Failure and the Second-Half of Life

Ronald Rolheiser
October 17, 2004
Reproduced with Permission

"During the second-half of life, success no longer teaches us anything. It still feels good, but we don't learn from it. Now we learn more from failure."

Richard Rohr says that. What's meant by it?

Some years, I was preaching in a church. The Gospel that day was the famous Martha-Mary incident, where Mary sits at the feet of Jesus, doing nothing, while her sister, Martha, is busy with all the necessary tasks of hospitality and serving. Martha asks Jesus to reprimand Mary for her inactivity, but Jesus, in a now-famous phrase, tells her: "Mary has chosen the better part!"

Homilizing on this, I quoted some pretty credible sources: Mother Theresa, Henri Nouwen, and Jean Vanier, all of whom point out that we need to develop our sense of self-worth not from what we do, but from what we are, namely, from our innate dignity as human beings. What we are is more important than what we do, and it's dangerous to rely on achievement and success in order to feel good about ourselves.

A man approached me afterwards and asked: "Have you ever noticed that the people who tell us that it isn't important to achieve anything are mostly great achievers? Mother Theresa has won a Nobel prize and Henri Nouwen has written more than fifty books and receives invitations from all around the world. It's easy, I suspect, to feel good about yourself after you've done something, but how am I supposed to feel good about myself when I've never done anything that's impressed anyone?"

He makes an important point, namely, that there's a season for everything, including achievement and success. That season is the first- half of life. A healthy self-image isn't just handed to us on a platter. Part of the task of our youth is to do the kinds of things that not only build up the world, but also help us build up ourselves. One of the lessons in the parable of the talents is that there are penalties too for not being successful.

Thus there's a time in life when doing things is mandated, even by the Gospels. That time is the first-half of life (all those years when we're active in the work-force, caring for family, paying a mortgage, giving ourselves over to the service of others, and trying to build up the world and find meaning for ourselves). It isn't our time then to simply sit at the feet of Jesus.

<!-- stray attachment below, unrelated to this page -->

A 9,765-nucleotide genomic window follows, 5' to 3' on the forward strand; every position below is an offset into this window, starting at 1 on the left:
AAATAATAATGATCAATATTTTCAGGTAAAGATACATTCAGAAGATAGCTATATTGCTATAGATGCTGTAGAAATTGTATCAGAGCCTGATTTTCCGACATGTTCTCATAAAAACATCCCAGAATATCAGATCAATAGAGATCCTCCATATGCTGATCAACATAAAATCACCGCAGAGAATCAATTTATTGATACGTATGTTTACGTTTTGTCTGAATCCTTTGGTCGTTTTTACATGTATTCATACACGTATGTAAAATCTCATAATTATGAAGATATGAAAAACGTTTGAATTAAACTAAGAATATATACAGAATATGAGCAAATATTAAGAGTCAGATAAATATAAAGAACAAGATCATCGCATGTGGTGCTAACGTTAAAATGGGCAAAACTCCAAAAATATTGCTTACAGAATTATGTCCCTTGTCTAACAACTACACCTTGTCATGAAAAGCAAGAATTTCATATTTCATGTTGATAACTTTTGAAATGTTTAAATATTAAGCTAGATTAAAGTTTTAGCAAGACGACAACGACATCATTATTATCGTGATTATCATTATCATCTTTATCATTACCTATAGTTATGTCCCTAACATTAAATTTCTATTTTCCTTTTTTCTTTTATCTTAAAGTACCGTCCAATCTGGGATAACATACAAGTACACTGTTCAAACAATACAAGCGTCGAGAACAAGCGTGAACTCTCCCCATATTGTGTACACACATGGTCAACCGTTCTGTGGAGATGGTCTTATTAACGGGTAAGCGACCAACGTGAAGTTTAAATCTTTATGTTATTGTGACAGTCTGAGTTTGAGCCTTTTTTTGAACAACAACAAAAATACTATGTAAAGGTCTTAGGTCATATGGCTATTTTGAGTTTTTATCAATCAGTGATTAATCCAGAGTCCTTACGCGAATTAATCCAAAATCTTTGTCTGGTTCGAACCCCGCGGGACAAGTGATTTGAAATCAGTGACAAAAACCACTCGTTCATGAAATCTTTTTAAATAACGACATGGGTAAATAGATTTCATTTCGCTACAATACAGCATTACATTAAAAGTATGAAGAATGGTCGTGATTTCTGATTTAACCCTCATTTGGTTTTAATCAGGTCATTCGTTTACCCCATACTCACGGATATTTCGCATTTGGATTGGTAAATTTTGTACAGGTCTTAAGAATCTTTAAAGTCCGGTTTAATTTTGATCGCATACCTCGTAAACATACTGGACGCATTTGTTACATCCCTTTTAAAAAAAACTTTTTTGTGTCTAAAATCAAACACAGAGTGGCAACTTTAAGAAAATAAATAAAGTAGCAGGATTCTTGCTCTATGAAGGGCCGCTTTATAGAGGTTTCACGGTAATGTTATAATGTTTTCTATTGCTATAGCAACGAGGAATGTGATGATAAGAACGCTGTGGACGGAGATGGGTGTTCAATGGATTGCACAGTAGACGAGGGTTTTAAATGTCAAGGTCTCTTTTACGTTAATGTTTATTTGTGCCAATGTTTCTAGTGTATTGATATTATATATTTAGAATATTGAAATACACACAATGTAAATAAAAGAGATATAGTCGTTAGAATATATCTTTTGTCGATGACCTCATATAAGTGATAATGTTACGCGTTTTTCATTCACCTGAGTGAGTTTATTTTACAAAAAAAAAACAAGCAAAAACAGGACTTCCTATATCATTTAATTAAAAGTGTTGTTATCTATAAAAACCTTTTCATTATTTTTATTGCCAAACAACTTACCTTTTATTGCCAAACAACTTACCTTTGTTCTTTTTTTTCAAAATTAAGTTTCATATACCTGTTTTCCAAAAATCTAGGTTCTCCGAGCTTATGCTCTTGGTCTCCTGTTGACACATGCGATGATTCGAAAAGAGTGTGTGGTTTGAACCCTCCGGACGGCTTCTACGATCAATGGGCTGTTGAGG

But, as James Hillman says, "Early years must focus on getting things done, while later years consider what was done and how." During the second-half of life, success loses its importance. Why?

First, because to rely on success to feel good about ourselves becomes, at a point, a cancer: If we only feel important when we've achieved something of importance then we need to continue, over and over again, to achieve something of importance, an impossible task. More importantly, while success builds self-image it doesn't necessarily build character or soul. Bluntly put, too often success inflates rather than mellows the soul. Failure, while always containing the danger of hardening the soul, is more naturally suited to deflate the ego and mellow the heart. The major task of aging is that of mellowing - grieving, forgiving, letting go, accepting vulnerability, and moving beyond the greed, ambition, competitiveness, and perpetual disappointment of youth. Like a good wine, the soul needs to be mellowed in cracked old barrels (an apt image for aging bodies) to bring out its warm, rich character. After a certain age, failure more than success is more likely to help us do that.

Finally, and perhaps most importantly, when we're young and success still teaches us something, too often even our best work is motivated more by our need to prove something (ourselves, our talents, our goodness) than by any genuine altruism and concern for others. Our successes may actually be helping others and doing a lot of good, but, in the end, we're trying to prove ourselves. We're still not, in essence, making love to the world, to art, to education, to technology, to church, to a cause, or even to another person. We're making a statement: "I count, I'm worthwhile, I'm talented, I'm good, I'm loveable, notice me, love me." There's nothing wrong with that, up to a certain age, it's how we grow, and the taste of some success is often useful precisely in moving us along towards a purer motivation. But there comes a point when life is no longer about proving ourselves, or anything else. The task now is to become selfless, beyond proving anything, least of all our own worth. A healthy dose of failure is often quite useful in teaching us this.

Success always feels good, but at a certain age it no longer works its magic. That doesn't make it wrong to continue to be successful, it only makes it wrong to need to succeed in order to feel good about ourselves.